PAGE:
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Slovakia Old History

 

During much of the country's older history, Slovakia was ruled by Hungarian rulers. Since the collapse of the Habsburg Empire in 1918, Slovaks and Czechs formed a common state: Czechoslovakia, which became a leading industry. After Nazi Germany annexed the Czech Republic in 1939, Slovakia formally became an independent state that was fought on the Germans' side in World War II. After the war, Czechoslovakia resurfaced.

Slavic groups migrated into the area that today constitutes Slovakia during the 500 or 600 century AD. A few centuries later, they became part of the Stormähriska empire, one of the earliest Slavic state formations, with the center around Nitra.

  • AbbreviationFinder.org: Comprehensive guide to and popular abbreviations of Slovakia, covering history, economy, and social conditions.

When the Hungarians in 907 defeated the Grand Moors, the Slovaks came under Hungarian supremacy. This would be in various forms until 1918. In connection with the conquest of large parts of southeastern Europe by the Ottomans (Turks), the Hungarian Empire was divided in the 1520s. The northern and western parts of Hungary, to which Slovakia belonged, fell under the aegis of the Austrian Habsburgs.

Since the Ottomans had taken Budapest in 1529, the Hungarian part of the Habsburg Empire came to have its center in Slovak territories. From 1526 to 1786, Bratislava served as Hungarian capital under the names Pozsony or Pressburg. The Slovakian cities were dominated by German or Hungarian-speaking bourgeoisie, while the Slovak culture lived in the countryside.

A national Slovak movement first emerged during the 19th century. As a Slovak written language developed, the Slovaks began to demand political influence.

Old History of Slovakia

When the double-monarchy of Austria-Hungary was established in 1867, Hungary gained control of the Slovak territories. The Hungarian rulers ran a campaign to make Slovakia more Hungarian. Schools with teaching in Slovak were closed and Slovak politicians were persecuted. Many intellectual Slovaks emigrated.

During the First World War, many Slovaks joined the Czechs' struggle for an independent state. After the collapse of the Habsburg Empire, Czechoslovakia was formed in October 1918. Slovakia formally joined and in 1919, Carpathian-Rutiania (today located in western Ukraine) was also incorporated. Czech Tomáš Masaryk was named the country's first president.

During the interwar period Czechoslovakia became one of Europe's leading industrial nations, but the social divisions within the country were large. Slovakia's income per inhabitant was less than half that of the Czechs. The Czechs dominated industry and management. Over time, the Slovaks became radicalized. The Slovak National People's Party, which demanded autonomy, became the leading Slovak party with a program that can almost be described as a mixture of nationalism, Catholicism and fascism.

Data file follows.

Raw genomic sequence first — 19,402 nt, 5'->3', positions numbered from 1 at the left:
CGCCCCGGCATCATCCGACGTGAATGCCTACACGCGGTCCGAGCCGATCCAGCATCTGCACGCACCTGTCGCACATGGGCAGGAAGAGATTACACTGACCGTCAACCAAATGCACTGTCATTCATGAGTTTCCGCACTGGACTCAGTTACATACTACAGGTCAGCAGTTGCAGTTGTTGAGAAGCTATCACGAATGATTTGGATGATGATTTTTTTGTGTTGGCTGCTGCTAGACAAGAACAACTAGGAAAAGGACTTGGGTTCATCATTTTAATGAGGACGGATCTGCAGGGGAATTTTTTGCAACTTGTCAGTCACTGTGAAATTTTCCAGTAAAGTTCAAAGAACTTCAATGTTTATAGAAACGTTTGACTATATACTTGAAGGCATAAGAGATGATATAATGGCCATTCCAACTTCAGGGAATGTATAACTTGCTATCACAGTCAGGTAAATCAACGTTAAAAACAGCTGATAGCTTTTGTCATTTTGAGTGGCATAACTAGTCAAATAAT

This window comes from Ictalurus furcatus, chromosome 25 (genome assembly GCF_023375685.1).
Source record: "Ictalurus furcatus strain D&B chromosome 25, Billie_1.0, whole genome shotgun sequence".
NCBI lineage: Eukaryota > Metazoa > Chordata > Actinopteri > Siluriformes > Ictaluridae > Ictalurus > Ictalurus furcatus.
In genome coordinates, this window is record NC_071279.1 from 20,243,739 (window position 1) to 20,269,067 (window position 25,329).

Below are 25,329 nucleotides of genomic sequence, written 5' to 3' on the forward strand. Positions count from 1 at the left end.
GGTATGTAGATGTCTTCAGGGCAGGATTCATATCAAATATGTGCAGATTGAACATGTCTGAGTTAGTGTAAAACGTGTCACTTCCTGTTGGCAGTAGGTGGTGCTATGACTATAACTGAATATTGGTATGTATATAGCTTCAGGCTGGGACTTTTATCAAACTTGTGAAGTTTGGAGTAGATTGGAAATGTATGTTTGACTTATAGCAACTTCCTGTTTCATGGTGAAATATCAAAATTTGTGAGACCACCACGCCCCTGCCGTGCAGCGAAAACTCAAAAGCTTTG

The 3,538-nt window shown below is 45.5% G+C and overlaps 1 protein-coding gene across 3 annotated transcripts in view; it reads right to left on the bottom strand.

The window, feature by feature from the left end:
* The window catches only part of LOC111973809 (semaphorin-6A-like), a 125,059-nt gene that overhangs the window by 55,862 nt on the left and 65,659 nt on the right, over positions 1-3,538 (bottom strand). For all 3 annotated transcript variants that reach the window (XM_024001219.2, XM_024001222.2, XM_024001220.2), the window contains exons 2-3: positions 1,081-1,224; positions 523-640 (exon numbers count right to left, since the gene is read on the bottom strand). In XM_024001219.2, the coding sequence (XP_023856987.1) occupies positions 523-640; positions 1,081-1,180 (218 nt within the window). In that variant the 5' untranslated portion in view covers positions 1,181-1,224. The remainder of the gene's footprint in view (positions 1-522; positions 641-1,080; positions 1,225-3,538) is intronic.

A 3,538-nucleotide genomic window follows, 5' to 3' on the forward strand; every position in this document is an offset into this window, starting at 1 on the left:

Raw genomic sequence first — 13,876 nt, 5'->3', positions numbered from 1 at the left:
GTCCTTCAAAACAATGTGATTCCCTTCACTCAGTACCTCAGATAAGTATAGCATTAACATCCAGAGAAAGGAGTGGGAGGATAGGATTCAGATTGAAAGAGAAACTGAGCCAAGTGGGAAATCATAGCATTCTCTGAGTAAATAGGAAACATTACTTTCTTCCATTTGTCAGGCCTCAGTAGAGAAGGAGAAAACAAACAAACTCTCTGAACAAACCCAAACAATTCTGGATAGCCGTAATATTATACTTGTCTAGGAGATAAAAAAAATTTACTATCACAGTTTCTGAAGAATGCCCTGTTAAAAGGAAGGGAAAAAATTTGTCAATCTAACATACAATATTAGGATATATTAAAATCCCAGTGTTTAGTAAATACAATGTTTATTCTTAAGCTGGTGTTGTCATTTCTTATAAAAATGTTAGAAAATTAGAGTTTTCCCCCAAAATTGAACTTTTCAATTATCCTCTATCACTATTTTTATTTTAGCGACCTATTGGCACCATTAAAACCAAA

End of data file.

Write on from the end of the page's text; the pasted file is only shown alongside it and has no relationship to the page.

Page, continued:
In 1938, the German leader Adolf Hitler demanded that certain areas in western Czechoslovakia where many ethnic Germans lived should be incorporated with Germany. Under strong pressure from Germany, France and the United Kingdom signed in September 1938 under the so-called Munich Agreement, in which they agreed that Czechoslovakia was cut up and forced to relinquish areas along the border. In March 1939 Hitler also occupied Bohemia and the Moravia, that is most of today's Czech Republic. Hungary and Poland soon annexed parts of Slovakia. The Slovak National People's Party leader, Catholic priest Jozef Tiso, then began negotiations with Germany. Hitler agreed that a separate Slovak state should be founded, led by Tiso. Slovakia became thus for the first time formally independent in 1939, but in practice the country was a fascist sound state to Germany.

Slovakia entered World War II on Germany's side. Tens of thousands of Slovak Jews and Roma were deported to German concentration camps. Gradually, however, resistance to Tiso's regime grew. In August 1944, an uprising broke out after two months of German troops. In October 1944, Soviet troops invaded Slovakia and expelled the Germans.

After the end of the war, Czechoslovakia was restored and the country regained the territories occupied by Hungary. Czechoslovakia, on the other hand, was forced to relinquish Carpathian Route to the Soviet Union.

 
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